As Google Plus writhes around in it’s final death throes what can we learn about how Google got it so wrong?
Hailed as the end of Facebook when launched in the summer of 2011, Google Plus singularly failed to catch the imagination of the Internet world. And for good reasons.
When Facebook appeared it was substantially better than MySpace, the previous torch bearer for social networking. MySpace has turned into a living hell of auto-play music and crassly designed profiles with no real purpose. Facebook made it all very uniform and easy to use.
Google’s had a couple of goes at social, starting with Orkut, but this was the very serious attempt to unseat Facebook and to do that they threw everything at it, including an estimated £350 million.
But they botched the launch. Loyal Google users who already paid to use Google services were the first lot to excluded as the new social network prohibited them from access. Then they limited it to “Over 18s”, when at the time the fastest growing segment in Facebook were teens (who have subsequently moved elsewhere, fickle bunch eh!).
Then, out of the public eye, they forced organisations to use and abuse the network in an attempt to “accredit” the authors of content. No one really cared but massive social programmes sprung up to deal with the wholesale move to sharing content with what was rapidly becoming a noisy wasteland. It became, in essence, a grey-hat SEO playground.
It did achieve a massive increase in “logged-in” searches on sister sites such as Google Search and Youtube. This was great for Google as it now had a whole load more data on people but gave nothing back to the Google Plus community.
During 2011, Google Plus seemed to be setting new records every day, fastest growing network, highest number of downloads from iTunes etc. The numbers kept rolling in but under all the noise and big numbers it was still a site that lacked good relevant content. It was fast becoming the world’s largest link-farm, and no-one likes link farms.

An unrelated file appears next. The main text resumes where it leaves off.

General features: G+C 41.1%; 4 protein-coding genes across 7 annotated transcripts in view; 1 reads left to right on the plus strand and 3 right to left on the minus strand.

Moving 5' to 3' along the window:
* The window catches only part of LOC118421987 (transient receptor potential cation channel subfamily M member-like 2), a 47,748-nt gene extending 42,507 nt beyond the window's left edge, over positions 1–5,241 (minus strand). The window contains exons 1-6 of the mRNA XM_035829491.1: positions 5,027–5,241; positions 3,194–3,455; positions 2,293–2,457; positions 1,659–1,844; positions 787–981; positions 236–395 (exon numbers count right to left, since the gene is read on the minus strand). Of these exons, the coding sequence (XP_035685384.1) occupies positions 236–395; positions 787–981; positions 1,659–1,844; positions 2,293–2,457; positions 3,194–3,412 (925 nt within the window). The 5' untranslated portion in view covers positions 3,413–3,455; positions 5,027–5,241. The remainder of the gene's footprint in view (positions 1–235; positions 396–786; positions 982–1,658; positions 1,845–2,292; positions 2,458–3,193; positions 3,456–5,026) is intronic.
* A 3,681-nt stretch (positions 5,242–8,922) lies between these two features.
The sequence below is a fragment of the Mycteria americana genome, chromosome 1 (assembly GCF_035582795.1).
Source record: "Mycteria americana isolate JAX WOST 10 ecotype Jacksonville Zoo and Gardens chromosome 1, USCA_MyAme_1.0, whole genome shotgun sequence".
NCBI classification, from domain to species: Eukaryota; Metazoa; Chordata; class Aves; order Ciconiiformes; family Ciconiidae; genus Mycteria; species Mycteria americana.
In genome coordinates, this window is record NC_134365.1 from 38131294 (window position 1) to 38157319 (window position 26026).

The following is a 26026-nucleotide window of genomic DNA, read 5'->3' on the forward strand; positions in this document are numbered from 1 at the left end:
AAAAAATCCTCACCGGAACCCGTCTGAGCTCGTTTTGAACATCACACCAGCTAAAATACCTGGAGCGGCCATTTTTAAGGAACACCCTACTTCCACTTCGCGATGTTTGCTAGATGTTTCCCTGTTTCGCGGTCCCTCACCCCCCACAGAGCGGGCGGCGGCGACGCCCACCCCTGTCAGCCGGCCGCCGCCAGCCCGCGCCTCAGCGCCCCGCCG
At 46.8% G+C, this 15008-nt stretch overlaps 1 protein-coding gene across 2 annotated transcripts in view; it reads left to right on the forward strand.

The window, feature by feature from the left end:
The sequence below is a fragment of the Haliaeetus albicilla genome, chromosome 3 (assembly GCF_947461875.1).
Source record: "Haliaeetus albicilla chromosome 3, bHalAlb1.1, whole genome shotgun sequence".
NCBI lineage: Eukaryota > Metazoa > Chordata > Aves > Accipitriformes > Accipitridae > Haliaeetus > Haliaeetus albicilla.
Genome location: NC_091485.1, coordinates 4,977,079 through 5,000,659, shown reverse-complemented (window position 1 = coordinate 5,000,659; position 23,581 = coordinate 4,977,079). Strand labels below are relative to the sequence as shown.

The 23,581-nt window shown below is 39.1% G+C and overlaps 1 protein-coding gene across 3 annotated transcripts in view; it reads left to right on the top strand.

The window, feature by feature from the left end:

And then in April this year, the head of Google Plus abruptly left and most of the 1,500 team were disbanded to work on Android (Hmmm, watch that closely).
Google Plus will not go away, it’s already moved to be a platform for other services such as Photos and Hangouts. And, of course, Google’s big win was a massive increase of logged in users that can be monetised. Have Google made good on the £350m investment? Probably not.
Social has become highly nuanced (sic), we all communicate online using the same basic tools of words and imagery. But that is where the similarity ends, the how and when are now more important and we don’t all want to be the same single entity in every communication channel.
This opens the door to a plethora of social/communication networks and probably spells the end of the drive for “one ring to bind them all”. We use Tumblr, Twitter, Skype, Facebook, Ello, LinkedIn and many other channels to distinguish how and where we communicate.